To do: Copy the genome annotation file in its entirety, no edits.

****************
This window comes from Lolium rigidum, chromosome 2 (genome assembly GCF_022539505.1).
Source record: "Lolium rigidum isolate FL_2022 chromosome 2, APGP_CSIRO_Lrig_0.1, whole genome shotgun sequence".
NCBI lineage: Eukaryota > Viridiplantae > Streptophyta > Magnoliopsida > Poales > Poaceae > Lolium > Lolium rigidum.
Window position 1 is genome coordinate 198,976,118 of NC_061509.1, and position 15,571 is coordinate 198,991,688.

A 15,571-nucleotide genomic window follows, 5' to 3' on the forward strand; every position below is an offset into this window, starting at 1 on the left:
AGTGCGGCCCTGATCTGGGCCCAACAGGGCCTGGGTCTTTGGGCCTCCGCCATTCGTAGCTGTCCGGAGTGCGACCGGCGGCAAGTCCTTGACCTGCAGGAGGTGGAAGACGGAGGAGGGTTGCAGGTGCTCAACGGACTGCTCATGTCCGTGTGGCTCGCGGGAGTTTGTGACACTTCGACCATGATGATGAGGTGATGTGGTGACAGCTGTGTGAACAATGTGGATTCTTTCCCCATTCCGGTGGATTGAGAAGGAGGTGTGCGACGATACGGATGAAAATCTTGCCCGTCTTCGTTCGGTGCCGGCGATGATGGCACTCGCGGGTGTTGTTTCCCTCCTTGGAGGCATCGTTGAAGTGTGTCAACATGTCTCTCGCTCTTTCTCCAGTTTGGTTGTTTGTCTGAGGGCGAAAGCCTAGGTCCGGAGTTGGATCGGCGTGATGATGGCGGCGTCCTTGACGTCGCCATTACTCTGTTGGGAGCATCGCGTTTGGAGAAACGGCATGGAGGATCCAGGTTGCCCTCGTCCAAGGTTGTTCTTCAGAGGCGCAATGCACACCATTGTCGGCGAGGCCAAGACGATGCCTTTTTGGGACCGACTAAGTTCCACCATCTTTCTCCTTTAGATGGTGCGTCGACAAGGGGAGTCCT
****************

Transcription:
This window comes from Lolium rigidum, chromosome 2 (genome assembly GCF_022539505.1).
Source record: "Lolium rigidum isolate FL_2022 chromosome 2, APGP_CSIRO_Lrig_0.1, whole genome shotgun sequence".
NCBI lineage: Eukaryota > Viridiplantae > Streptophyta > Magnoliopsida > Poales > Poaceae > Lolium > Lolium rigidum.
Window position 1 is genome coordinate 198,976,118 of NC_061509.1, and position 15,571 is coordinate 198,991,688.

A 15,571-nucleotide genomic window follows, 5' to 3' on the forward strand; every position below is an offset into this window, starting at 1 on the left:
AGTGCGGCCCTGATCTGGGCCCAACAGGGCCTGGGTCTTTGGGCCTCCGCCATTCGTAGCTGTCCGGAGTGCGACCGGCGGCAAGTCCTTGACCTGCAGGAGGTGGAAGACGGAGGAGGGTTGCAGGTGCTCAACGGACTGCTCATGTCCGTGTGGCTCGCGGGAGTTTGTGACACTTCGACCATGATGATGAGGTGATGTGGTGACAGCTGTGTGAACAATGTGGATTCTTTCCCCATTCCGGTGGATTGAGAAGGAGGTGTGCGACGATACGGATGAAAATCTTGCCCGTCTTCGTTCGGTGCCGGCGATGATGGCACTCGCGGGTGTTGTTTCCCTCCTTGGAGGCATCGTTGAAGTGTGTCAACATGTCTCTCGCTCTTTCTCCAGTTTGGTTGTTTGTCTGAGGGCGAAAGCCTAGGTCCGGAGTTGGATCGGCGTGATGATGGCGGCGTCCTTGACGTCGCCATTACTCTGTTGGGAGCATCGCGTTTGGAGAAACGGCATGGAGGATCCAGGTTGCCCTCGTCCAAGGTTGTTCTTCAGAGGCGCAATGCACACCATTGTCGGCGAGGCCAAGACGATGCCTTTTTGGGACCGACTAAGTTCCACCATCTTTCTCCTTTAGATGGTGCGTCGACAAGGGGAGTCCT